The antibacterial effect of the aqueous extracts was performed by using the well agar diffusion method using Mueller-Hinton agar (MHA) as recommended [28]. Using a sterile swab, the MHA plates were seeded with the organism taken from a saline tube containing the fresh test organism and adjusted to have a turbidity equivalent to that of a 0.5 McFarland standard. Using a cork borer, an 8.5 mm well was placed in the middle of the plate. The well was filled with increasing volumes of pyocyanin extract, from 200µl to 700µl [29]. The plates were then incubated at 35°C for 24 h, after which the of zones of inhibition of growth around the wells (whenever present) were measured using a caliper. The reported results were the averages of the diameters measured for each of the zones of inhibition of growth that surrounded the wells for each concentration of the tested extract for each test organism.

Methanol extraction and testing for anti-biofilm activity

Preparation of the methanol extract

In the extraction and purification procedure used in the study, [27] and in the final steps after the dissolution of pyocyanin crystals with chloroform, 0.05M HCL was added to the mixture and the red aqueous phase extracted and neutralized drop by drop by 0.05M NaOH until the blue color was recovered. Afterwards, methanol was added to the mixture making it 80% of the total volume.

Effect of the methanol extract on biofilm formation

Preparation of the bacterial isolates

From fresh agar plates, each of the test organisms was used to inoculate a 10 ml trypticase soy broth (TSB) tube with 1% glucose. The inoculated TSB tubes were left in the incubator at 37°C for 24 h, after which, the culture tubes were diluted 100 times with fresh media.

Effect of the extracts on biofilm formation

To test for the formation of biofilms by the isolates and possible inhibition of the process by the methanol extract of pyocyanin, a method very slightly modified from that used by Mathur et al. (2006) was used [30]. The methanol extract was added to specified test wells of the 96 well flat-bottom tissue culture plates and the plates were left to dry in the incubator under aseptic conditions. Upon drying, 200 µl of sterile TSB were added to all the wells of the plates with 10 µl of the diluted cultures (previous section) and incubated at 35°C for 24 h. The contents of the wells were then gently discarded by repeated soft tapping, after which the wells were washed with phosphate buffered saline (PBS, pH of 7.2) several times. Then, 0.2% sodium acetate was added to fix any biofilms that may have formed, and a 0.1% solution of crystal violet was finally added to stain the biofilms, when present. Excess stain was then removed with deionized water and the plates were left to dry. The optical densities were later determined by using a microplate auto-reader at 570 nm wavelength. To have a precise result, each of the test samples (and controls) was performed in 16 wells. The reported optical densities, in the study, were the averages of the 16 readings of each sample.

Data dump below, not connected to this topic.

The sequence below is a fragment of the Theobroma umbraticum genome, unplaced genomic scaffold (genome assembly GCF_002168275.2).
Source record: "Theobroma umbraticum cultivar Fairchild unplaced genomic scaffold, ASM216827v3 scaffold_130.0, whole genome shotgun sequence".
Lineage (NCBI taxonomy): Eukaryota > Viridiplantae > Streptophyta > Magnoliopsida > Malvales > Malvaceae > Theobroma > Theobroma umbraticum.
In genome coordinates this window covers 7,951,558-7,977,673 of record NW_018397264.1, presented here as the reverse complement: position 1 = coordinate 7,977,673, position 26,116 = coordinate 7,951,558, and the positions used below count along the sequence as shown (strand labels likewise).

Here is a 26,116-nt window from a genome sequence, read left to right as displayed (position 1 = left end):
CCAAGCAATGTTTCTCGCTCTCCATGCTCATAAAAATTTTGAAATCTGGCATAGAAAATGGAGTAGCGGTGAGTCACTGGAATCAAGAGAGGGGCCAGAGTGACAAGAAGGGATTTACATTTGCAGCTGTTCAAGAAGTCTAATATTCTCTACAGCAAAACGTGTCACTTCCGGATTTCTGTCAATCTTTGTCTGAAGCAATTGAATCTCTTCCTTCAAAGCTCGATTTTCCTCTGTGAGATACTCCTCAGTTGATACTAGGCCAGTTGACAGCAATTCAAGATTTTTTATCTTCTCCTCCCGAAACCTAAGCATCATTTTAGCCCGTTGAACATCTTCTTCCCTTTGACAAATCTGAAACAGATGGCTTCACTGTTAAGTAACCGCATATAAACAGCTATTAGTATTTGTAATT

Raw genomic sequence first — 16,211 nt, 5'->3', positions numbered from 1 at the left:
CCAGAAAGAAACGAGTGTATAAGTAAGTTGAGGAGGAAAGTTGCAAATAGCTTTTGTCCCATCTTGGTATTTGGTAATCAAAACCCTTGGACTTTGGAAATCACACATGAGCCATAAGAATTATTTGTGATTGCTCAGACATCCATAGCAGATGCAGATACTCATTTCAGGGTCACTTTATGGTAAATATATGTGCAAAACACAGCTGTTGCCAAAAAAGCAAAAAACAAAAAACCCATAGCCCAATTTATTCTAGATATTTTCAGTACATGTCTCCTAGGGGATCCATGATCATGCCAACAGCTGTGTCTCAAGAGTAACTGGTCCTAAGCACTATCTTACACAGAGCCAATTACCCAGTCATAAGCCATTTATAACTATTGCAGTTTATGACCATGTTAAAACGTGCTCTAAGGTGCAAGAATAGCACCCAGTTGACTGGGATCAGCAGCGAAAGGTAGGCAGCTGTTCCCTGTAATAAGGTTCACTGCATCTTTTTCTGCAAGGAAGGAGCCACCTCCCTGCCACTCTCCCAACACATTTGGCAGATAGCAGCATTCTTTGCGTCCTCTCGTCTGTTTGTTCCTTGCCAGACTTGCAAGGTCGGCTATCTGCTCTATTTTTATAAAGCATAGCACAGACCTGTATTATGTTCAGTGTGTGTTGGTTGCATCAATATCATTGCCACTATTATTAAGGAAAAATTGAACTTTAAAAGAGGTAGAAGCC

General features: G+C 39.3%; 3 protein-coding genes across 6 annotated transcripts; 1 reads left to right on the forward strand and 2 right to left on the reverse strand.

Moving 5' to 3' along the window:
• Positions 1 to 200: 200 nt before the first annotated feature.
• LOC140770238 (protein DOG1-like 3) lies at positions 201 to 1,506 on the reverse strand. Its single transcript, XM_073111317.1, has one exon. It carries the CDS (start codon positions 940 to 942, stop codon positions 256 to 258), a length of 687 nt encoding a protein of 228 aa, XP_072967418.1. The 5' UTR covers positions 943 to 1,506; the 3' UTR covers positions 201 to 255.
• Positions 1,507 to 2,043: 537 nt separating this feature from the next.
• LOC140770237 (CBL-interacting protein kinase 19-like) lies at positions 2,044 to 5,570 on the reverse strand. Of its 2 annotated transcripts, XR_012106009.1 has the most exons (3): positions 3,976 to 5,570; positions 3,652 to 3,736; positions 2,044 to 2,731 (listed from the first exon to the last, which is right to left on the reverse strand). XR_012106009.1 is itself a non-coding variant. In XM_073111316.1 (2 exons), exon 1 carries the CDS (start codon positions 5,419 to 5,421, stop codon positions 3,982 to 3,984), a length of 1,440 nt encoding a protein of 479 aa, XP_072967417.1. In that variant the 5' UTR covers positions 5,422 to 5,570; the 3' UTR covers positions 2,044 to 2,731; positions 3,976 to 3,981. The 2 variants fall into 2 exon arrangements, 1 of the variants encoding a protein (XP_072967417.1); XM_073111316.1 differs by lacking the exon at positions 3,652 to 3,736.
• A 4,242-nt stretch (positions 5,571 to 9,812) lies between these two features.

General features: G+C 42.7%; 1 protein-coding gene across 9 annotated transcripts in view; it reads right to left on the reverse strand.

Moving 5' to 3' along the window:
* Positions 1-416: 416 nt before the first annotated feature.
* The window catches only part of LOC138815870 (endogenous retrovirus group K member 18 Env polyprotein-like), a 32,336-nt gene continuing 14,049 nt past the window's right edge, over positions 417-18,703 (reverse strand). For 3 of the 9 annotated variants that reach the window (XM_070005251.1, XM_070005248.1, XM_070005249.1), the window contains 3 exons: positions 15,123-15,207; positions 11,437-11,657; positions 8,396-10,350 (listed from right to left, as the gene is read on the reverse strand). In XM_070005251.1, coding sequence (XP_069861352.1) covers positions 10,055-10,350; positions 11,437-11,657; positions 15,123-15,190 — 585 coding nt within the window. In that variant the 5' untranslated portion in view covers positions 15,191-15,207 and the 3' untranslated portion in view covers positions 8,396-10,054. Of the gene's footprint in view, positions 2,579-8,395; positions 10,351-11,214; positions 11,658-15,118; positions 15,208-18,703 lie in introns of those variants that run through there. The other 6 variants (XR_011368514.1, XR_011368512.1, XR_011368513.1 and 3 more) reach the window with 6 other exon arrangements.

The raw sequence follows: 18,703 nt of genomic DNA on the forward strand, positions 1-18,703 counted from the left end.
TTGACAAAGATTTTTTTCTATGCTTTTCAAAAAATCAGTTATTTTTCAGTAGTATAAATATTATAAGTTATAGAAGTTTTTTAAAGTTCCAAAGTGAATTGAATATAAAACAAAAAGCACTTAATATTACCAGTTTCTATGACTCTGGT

The aqueous extract of pyocyanin showed clear antibacterial activity against a wide range of the bacteria tested. As is obvious from Table 1, of the Gram-positive isolates, all the 5 S.aureusisolates were inhibited at a volume of 200 µL of the extract, while the 2S. saprophyticus and 2E. fecalis isolates were also inhibited, however, one of each was inhibited by a volume of 200 µL, while the others by a volume of 300 µL. For all, however, the antibacterial effect was shown to increase with the increase of volume of the extract added. On the other hand, the results varied for the Gram-negative isolates, for whereas the growth of E. coli, C. koseri, and E. cloacae and A. baumannii isolates was clearly all inhibited either by a volume of 200 µL or a volume of 300 µl, (with a clear increase in antibacterial activity with increase in volume of pyocyanin tested), yet the growth of all the K. pneumonia, P. mirabilisand M. morganii isolates was not affected by the pyocyanin extract even with the maximal volumes of pyocyanin used in this study (Table 1).